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Curiosity uncovers mysterious minerals in Martian drillholes

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posted on Dec, 21 2015 @ 03:29 PM
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Just read this article and found it very interesting.






The first manned mission to Mars is still a goal for the future, so the best we can do to explore the Red Planet is to send robots. Curiosity has proven itself to be a good stand-in for boots on the ground, though. After rolling farther than any rover before it, Curiosity has found something new on Mars — silica. There’s silica everywhere on Earth, but we haven’t seen much of it on Mars before no, and that’s what makes this find so important...

...It was the presence of silica in the sample that got scientists so excited. That sample analyzed by Curiosity showed concentrations of up to 90 percent silica, which is a big change from seeing only traces of silica in all previous samples. Curiosity spent the next four months checking various areas around Marias Pass, which is where two different sediment layers converge, to see how extensive the silica enrichment was. It turns out, pretty extensive...

The presence of silica is important because it points to the presence of water in Mars’ geologic past. Of course, we now know that Mars has a little flowing water now, and that it had large lakes and flowing rivers in the past. Curiosity has found the dried lake and river beds, after all. All those dry lake beds only tell us there was water, not whether or not it would have been suitable for life. The water could have been too salty or acidic for live to develop, and it’s hard to know what conditions were like millions of years ago. A high concentration of silica could, however, help us make draw some conclusions about the nature of Martian water from ages ago.

Silica in these concentrations would probably end up there because of other minerals dissolving (acidic environment) or deposition of silica (neutral pH). Silica precipitates out of water at pH 7 or 8, so the layer of strata in Marias Pass and surrounding areas could have been ideal for living organisms. Scientists are still examining the data from Curiosity’s stop-off in Marias Pass in hopes of determining how the silica got there, which might change the way we imagine an ancient Martian environment.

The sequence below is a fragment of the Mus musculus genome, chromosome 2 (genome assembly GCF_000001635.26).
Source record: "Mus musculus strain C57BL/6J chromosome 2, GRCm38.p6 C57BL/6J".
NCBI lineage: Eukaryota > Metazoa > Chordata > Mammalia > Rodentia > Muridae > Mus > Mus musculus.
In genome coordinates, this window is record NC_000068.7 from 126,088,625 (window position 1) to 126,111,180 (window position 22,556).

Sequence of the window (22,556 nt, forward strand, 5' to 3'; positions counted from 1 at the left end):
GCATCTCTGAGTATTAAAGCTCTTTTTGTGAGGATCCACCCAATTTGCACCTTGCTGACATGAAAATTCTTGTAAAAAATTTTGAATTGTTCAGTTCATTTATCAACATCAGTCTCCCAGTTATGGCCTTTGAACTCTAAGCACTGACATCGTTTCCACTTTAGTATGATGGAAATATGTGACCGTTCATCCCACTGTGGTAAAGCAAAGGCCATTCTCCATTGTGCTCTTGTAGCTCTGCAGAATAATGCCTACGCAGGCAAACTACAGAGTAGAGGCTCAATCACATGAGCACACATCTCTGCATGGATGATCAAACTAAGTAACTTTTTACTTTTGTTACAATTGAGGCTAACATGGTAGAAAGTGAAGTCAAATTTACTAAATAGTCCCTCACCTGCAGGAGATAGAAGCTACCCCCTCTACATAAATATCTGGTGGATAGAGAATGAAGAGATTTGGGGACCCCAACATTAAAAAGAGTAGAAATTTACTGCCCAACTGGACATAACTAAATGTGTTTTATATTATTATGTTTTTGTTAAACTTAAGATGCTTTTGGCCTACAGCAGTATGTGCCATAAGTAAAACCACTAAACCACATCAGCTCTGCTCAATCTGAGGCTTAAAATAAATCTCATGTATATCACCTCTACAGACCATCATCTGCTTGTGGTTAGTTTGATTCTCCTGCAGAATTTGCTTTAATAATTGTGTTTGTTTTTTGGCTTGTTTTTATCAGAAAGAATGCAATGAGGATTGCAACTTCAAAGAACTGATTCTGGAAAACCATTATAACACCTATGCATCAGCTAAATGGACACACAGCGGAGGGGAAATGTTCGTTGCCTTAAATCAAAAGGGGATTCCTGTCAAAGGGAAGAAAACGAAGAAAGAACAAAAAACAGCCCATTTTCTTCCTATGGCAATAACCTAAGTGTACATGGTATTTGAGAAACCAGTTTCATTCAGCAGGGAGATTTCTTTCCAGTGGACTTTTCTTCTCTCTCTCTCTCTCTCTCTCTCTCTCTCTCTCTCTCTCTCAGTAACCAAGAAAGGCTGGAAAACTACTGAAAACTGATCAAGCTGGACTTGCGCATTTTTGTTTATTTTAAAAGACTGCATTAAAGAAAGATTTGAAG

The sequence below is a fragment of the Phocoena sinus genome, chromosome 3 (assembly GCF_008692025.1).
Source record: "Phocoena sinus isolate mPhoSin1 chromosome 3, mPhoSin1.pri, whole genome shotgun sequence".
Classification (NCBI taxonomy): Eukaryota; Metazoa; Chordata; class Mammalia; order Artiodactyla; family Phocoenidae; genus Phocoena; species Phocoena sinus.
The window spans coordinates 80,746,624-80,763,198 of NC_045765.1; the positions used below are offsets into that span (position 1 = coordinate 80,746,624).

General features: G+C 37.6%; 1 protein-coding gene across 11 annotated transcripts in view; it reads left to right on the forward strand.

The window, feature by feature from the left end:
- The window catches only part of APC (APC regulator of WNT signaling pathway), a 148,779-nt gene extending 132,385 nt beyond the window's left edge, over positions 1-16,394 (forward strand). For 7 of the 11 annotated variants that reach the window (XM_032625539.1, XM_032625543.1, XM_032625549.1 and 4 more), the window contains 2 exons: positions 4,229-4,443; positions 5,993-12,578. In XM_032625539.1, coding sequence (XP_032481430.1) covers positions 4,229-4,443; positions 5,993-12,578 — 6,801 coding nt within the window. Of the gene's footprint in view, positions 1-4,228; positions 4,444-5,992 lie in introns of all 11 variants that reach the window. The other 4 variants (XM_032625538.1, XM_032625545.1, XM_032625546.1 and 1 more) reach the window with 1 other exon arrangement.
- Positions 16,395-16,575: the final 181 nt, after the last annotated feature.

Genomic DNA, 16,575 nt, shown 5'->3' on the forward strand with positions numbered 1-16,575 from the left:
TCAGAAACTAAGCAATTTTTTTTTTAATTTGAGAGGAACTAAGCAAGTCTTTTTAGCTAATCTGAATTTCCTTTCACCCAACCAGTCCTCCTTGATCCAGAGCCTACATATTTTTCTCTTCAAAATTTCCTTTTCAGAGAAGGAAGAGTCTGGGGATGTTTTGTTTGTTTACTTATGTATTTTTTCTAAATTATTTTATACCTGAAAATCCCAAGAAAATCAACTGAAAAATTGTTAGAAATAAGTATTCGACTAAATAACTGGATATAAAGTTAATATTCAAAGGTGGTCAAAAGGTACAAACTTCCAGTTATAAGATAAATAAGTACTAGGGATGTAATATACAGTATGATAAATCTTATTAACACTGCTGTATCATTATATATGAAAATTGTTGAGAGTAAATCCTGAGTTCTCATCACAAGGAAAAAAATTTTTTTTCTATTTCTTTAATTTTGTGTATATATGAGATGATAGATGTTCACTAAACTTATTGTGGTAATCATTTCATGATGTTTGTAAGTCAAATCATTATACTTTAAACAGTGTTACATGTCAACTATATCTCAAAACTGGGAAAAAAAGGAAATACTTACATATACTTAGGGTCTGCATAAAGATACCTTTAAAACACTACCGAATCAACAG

Source

So, it looks like a 'win' for another sign for a life-sustaining environment (as we know it) on Mars. I can't wait for more discoveries to come!
edit on 21/12/15 by Ghost147 because: typo




posted on Dec, 21 2015 @ 03:53 PM
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It's a rock planet, so they are probably in Mars' version of silicone valley.

Quick, let's set up a company and try to get up there. We'll sell it to the Russians and see what they come up with, Appleski?



posted on Dec, 21 2015 @ 03:54 PM
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a reply to: Ghost147

The only thing I can see with this is it was found on a planet(place) we've never been to....so "mysterious" is kind of the wrong word. Imagine anything we will continue to find there will...in essence...be different, unknown, unexpected perhaps.... but this was given a pre-determination as to what it was..a definable known substance.

Perhaps in an unusual location, composition, quanity, proportion...but turned out not so "mysterious" at all...so it will be real intersting to see what developes over time. Especially as we continue discovering things there and elsewhere.